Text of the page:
The venture capital market is slowing, but some investors are saying that’s a good thing — for them.
During the pandemic, VC money was getting thrown into the market and competing for opportunities for investment. Now, the VC market is correcting itself: company valuations are down, and less competition means smaller VC firms can be more deliberate with their investments. However, this also means it’ll be more difficult for media companies looking to raise capital to do so.
According to data from capital market research firm PitchBook, U.S. venture capital deal activity in “publishing” companies (defined as providers of print and internet publishing services, such as newspapers, magazines and books), was $25.2 million in Q3 2022, down from $84.4 million in Q3 2021 and $85.4 million in Q3 2020.
However, that’s up slightly from Q3 2019 at $25 million, but down from Q3 2018 at $85.3 million.
As for deal count, that’s also dipped in Q3 2022 to five deals in the quarter. In Q3 2021, there were 16 deals, and in 2020 there were 13 – the same number as in Q3 2019. It was 15 in 2018.
As of Nov. 1, 2022, the total value of VC deals for publishing companies this year was $117.4 million. While it’s not a complete comparison since there’s another quarter to go, total deal value was $484.5 million in 2021; $241.8 million in 2020; $511.6 million in 2019; and $208 million in 2018. Total deal count ranged from 51 in 2018 to 65 in 2021; it’s 35 so far in 2022.
The biggest U.S. VC deal among publishing companies in 2022 was a tie between news aggregator Flipboard’s $25 million Series A funding round led by K2 Global in July and Semafor’s $25 million seed round in June. Crypto publisher Decrypt raised $10 million in a Series A funding round in May. Lava Labs and Grid also raised $10 million this year.
After hitting a high in Q4 2021, global VC funding in Q3 declined 34% from the prior quarter, hitting a nine-quarter low, according to data from market intelligence firm CB Insights. The 34% quarter-over-quarter drop in Q3 was the largest percentage drop in a decade. However, Variety reported that despite this shrinkage, the technology, media and telecom (TMT) sector remained the top VC target.
Why this is “healthy” for the VC market
Kyle Stanford, lead VC analyst at PitchBook, said the slowdown is a “healthy” trend for the venture capital market, which was “overheated” in 2021.
Overall, Pitchbook’s data shows the VC deal count in Q3 2022 was 20% lower than the deal count in Q1 – but higher than any quarter before 2021, he said.
“The performance of the return to the VC market provided to investors over the past decade has brought so much capital so quickly into the market that what we saw in 2021 was kind of like the culmination of too many people chasing too few deals and the market hasn’t kept up with all that capital,” he said.
Cross-over investors – typically public investors who “jumped” into private markets – moved into the VC market the past few years, infusing a large amount of capital into the space during the pandemic, Stanford said.
Now, crossover and large investors have slowed their VC investments, bringing valuations down. This is “healthier for return,” because smaller firms will not have to compete with those investors, Stanford said.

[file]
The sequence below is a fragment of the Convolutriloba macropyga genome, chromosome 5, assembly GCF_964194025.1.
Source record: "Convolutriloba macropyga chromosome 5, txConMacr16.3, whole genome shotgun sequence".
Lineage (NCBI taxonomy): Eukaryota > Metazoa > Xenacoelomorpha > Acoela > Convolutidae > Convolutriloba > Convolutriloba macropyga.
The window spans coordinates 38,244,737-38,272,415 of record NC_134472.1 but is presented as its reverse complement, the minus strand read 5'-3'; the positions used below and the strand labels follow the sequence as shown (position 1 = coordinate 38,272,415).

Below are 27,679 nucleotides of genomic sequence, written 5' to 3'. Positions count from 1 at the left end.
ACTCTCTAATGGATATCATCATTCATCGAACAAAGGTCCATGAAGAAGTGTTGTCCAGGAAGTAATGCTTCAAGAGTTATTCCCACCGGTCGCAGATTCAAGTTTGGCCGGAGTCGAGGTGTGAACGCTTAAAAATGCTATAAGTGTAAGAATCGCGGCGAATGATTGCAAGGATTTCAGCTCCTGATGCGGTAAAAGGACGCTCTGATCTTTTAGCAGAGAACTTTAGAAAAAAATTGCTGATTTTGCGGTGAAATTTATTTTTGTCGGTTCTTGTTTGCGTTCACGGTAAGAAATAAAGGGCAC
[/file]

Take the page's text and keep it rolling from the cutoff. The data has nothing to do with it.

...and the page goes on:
“Now, people are taking time to do the diligence, to find the right fit, and not be quite as eager just to get something done,” said Sam Thompson, senior managing director at M&A advisory firm Progress Partners.
Lower valuations also means it’s a good time to invest, Thompson said. “It’s not a bad time to get into these companies, build them up and get some nice momentum from the early stage into a market that starts to pick back up in 18 months. In our view, longer term, this is the right time to get into this space,” he said. Progress Partners has a $35 million VC fund, and the firm remains “on track” to make one to two investments per quarter, Thompson said.
What does this mean for companies looking to fundraise?
While this might be a good thing if you’re a VC firm, it’s not so great for companies looking to raise capital right now.
“What investors are looking for to make an investment? That bar has definitely been raised from last year,” Stanford said. However, Stanford argued that some companies getting VC funding last year would’ve been better off with a different funding route. Because there was a lot of competition, startups went to raise capital when they weren’t ready, he explained, meaning they needed to continue fundraising to grow “and that’s just not what many business models are meant to be,” he said.
It’ll be difficult for startups not generating revenue to convince investors to put money behind them now, Stanford said.
“There’s less capital available to companies, so VCs are going to be incredibly selective,” said Ozi Amanat, founder of VC firm K2 Global. “But this is overall very healthy for the market, because you’ve got less dollars flowing to less deals. There will be more efficiency when it comes to that.”
While Amanat led a bid to acquire Forbes Media in 2014 (but got outbid by Hong Kong-based investment group Integrated Whale Media), these days his firm is looking for opportunities in emerging technology rather than more traditional media companies, Amanat said. He specifically cited synthetic media companies developing AI technology to create audio and visual content. Last month, K2 Global announced it had $300 million of committed capital to invest in tech start-ups.
“We are going to see more media assets come to play and VCs become more involved in taking stakes into these companies,” he said.
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